Sri Lankan Justice
This is justice today in this land – Sri Lanka justice! The victim begs pardon from the offender for no offence committed but for daring to challenge the offender!
What kind of justice is this: Retributive Justice, Restorative Justice, Kangaroo Justice or the Justice of the Wild West – Hang ‘em high?
Don’t blame the Rajapaksa government or complain. It’s all absolutely legal. Freedom to act and no political interference, the loyalists will say.
A complaint is made against a powerful government personality and the police, of course, can’t rush in and take the alleged offender into custody. Yes, yes, of course, there may have been instances where the police had rushed and effected arrests but that does not mean it has to be the rule. It took time to arrest the people but then what can the police do? After the arrests were made a declaration is made that the said allegations did not take place? What can the police do? It’s been done very legally.
Al Capone is attributed with the advice: Rob but make sure its legal.
It has been happening much before Al Capone was born and continues with vigour after his death.
What are lawyers for?
The judicial system today is such that you can commit any crime as long as it is ‘legal’ – at least till the guardians and custodians of the law think the modus operandi is legal. And blessed are they who think in step with the ruling clique.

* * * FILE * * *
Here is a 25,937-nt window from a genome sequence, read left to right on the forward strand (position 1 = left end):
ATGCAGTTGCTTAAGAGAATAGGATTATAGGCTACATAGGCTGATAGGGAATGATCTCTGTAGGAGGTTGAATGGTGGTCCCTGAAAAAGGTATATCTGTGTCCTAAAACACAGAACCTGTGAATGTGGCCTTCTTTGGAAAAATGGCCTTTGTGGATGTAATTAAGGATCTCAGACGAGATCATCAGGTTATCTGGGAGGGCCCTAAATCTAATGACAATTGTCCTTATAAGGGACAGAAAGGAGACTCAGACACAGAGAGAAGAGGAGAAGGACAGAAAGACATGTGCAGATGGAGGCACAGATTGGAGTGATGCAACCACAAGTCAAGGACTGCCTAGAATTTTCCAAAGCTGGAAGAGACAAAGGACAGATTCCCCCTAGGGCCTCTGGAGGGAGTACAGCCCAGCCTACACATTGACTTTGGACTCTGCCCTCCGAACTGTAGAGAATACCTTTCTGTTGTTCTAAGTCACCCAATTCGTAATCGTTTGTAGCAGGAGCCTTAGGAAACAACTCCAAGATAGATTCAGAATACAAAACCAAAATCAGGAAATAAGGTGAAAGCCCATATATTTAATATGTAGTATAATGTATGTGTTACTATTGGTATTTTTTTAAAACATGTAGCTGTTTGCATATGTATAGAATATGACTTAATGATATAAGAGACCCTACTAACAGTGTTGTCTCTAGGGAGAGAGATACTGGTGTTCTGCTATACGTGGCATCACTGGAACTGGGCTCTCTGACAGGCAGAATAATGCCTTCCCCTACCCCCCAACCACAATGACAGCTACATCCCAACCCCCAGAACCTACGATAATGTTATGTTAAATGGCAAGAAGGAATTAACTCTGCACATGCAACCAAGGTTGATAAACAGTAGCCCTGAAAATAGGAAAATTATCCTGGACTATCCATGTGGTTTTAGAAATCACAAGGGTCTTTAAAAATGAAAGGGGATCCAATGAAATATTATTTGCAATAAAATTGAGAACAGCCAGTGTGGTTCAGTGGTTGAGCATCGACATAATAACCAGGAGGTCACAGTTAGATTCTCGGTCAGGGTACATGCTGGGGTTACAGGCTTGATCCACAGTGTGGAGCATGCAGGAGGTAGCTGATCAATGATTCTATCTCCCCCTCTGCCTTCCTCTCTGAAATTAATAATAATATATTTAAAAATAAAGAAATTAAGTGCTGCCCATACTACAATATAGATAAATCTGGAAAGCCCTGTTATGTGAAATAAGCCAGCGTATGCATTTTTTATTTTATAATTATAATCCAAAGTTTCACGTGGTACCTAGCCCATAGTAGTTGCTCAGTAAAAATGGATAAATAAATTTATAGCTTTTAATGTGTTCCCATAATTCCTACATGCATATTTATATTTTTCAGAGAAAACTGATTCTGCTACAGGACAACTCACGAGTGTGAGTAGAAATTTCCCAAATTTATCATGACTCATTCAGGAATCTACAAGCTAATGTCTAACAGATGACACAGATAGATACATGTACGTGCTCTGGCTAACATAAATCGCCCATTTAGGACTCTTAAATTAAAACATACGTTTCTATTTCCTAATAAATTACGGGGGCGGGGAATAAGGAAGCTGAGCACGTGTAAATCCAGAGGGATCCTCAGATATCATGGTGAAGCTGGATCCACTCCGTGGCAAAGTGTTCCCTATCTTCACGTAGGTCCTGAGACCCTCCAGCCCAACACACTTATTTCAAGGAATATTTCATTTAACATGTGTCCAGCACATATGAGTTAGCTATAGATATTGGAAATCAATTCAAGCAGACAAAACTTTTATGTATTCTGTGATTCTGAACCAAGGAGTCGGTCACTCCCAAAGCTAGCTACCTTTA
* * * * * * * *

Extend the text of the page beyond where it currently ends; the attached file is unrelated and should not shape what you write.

Sri Lankans in recent times have also experienced what has been called military justice. For an authority on the subject, we can recommend:
General Sarath Fonseka even though he may not wax eloquent about it in this post ‘Victory’ period. We went back to our philosopher on many things, Groucho Marx.
“Military justice is to justice is what military music is to music,” says Groucho. Apparently Groucho is not an admirer of things military: intelligence, music or justice and he will not be much popular in these Rana Viru days.
We will end these comments from the greatest of thinkers the world has ever known – Albert Einstein. Though Groucho and Einstein are poles apart (sublime and the ridiculous, some are bound to say) they are on the same wavelength on militarism; Einstein has said: ‘He who joyfully marches to music rank and file has already earned my contempt. He has given a large slice of his brain by mistake since for him the spinal cord itself will suffice.
This disgrace to civilisation should be done away with at once. Heroism at command, how violently I hate, how despicable and ignoble war is. I would rather be torn to shreds than be a part of so base an action. It is my conviction whether killing under the cloak of war is nothing but an act of murder.’
Food for thought?
Shouldn’t those academics as well as school principals (now being made instant colonels and the like) who would see new undergraduates to campuses ‘joyfully march to music’ take heed to the advice of this great thinker who had to flee his motherland when armed Nazi fascists commenced marching on the streets and burning books? courtesy: The Sunday Leader